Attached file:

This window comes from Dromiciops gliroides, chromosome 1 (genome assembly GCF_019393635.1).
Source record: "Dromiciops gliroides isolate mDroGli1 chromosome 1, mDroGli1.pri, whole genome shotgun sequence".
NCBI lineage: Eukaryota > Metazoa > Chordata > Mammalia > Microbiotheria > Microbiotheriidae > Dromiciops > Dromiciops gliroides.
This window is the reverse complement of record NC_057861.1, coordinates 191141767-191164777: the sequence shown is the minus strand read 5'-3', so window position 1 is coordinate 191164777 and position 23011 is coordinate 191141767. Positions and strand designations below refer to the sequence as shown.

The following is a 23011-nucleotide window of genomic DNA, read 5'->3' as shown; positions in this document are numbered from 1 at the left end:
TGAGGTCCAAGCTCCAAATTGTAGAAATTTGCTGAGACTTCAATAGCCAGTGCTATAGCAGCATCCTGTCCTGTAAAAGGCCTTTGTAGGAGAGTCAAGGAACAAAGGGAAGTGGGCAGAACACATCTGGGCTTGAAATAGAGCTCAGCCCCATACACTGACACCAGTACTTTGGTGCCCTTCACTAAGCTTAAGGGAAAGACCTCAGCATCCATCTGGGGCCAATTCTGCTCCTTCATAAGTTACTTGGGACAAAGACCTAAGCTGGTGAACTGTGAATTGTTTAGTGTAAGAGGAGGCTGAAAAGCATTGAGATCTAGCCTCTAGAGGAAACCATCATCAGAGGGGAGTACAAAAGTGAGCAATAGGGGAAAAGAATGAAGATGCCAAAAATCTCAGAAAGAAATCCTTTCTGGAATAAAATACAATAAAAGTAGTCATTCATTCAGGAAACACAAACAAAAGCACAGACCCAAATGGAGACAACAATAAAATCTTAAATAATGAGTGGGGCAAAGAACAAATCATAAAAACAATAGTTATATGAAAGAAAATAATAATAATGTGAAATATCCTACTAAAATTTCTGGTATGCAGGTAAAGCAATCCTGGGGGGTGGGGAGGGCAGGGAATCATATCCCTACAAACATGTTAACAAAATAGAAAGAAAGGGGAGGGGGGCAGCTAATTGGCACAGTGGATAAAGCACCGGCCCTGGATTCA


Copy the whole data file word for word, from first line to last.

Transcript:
This window comes from Dromiciops gliroides, chromosome 1 (genome assembly GCF_019393635.1).
Source record: "Dromiciops gliroides isolate mDroGli1 chromosome 1, mDroGli1.pri, whole genome shotgun sequence".
NCBI lineage: Eukaryota > Metazoa > Chordata > Mammalia > Microbiotheria > Microbiotheriidae > Dromiciops > Dromiciops gliroides.
This window is the reverse complement of record NC_057861.1, coordinates 191141767-191164777: the sequence shown is the minus strand read 5'-3', so window position 1 is coordinate 191164777 and position 23011 is coordinate 191141767. Positions and strand designations below refer to the sequence as shown.

The following is a 23011-nucleotide window of genomic DNA, read 5'->3' as shown; positions in this document are numbered from 1 at the left end:
TGAGGTCCAAGCTCCAAATTGTAGAAATTTGCTGAGACTTCAATAGCCAGTGCTATAGCAGCATCCTGTCCTGTAAAAGGCCTTTGTAGGAGAGTCAAGGAACAAAGGGAAGTGGGCAGAACACATCTGGGCTTGAAATAGAGCTCAGCCCCATACACTGACACCAGTACTTTGGTGCCCTTCACTAAGCTTAAGGGAAAGACCTCAGCATCCATCTGGGGCCAATTCTGCTCCTTCATAAGTTACTTGGGACAAAGACCTAAGCTGGTGAACTGTGAATTGTTTAGTGTAAGAGGAGGCTGAAAAGCATTGAGATCTAGCCTCTAGAGGAAACCATCATCAGAGGGGAGTACAAAAGTGAGCAATAGGGGAAAAGAATGAAGATGCCAAAAATCTCAGAAAGAAATCCTTTCTGGAATAAAATACAATAAAAGTAGTCATTCATTCAGGAAACACAAACAAAAGCACAGACCCAAATGGAGACAACAATAAAATCTTAAATAATGAGTGGGGCAAAGAACAAATCATAAAAACAATAGTTATATGAAAGAAAATAATAATAATGTGAAATATCCTACTAAAATTTCTGGTATGCAGGTAAAGCAATCCTGGGGGGTGGGGAGGGCAGGGAATCATATCCCTACAAACATGTTAACAAAATAGAAAGAAAGGGGAGGGGGGCAGCTAATTGGCACAGTGGATAAAGCACCGGCCCTGGATTCA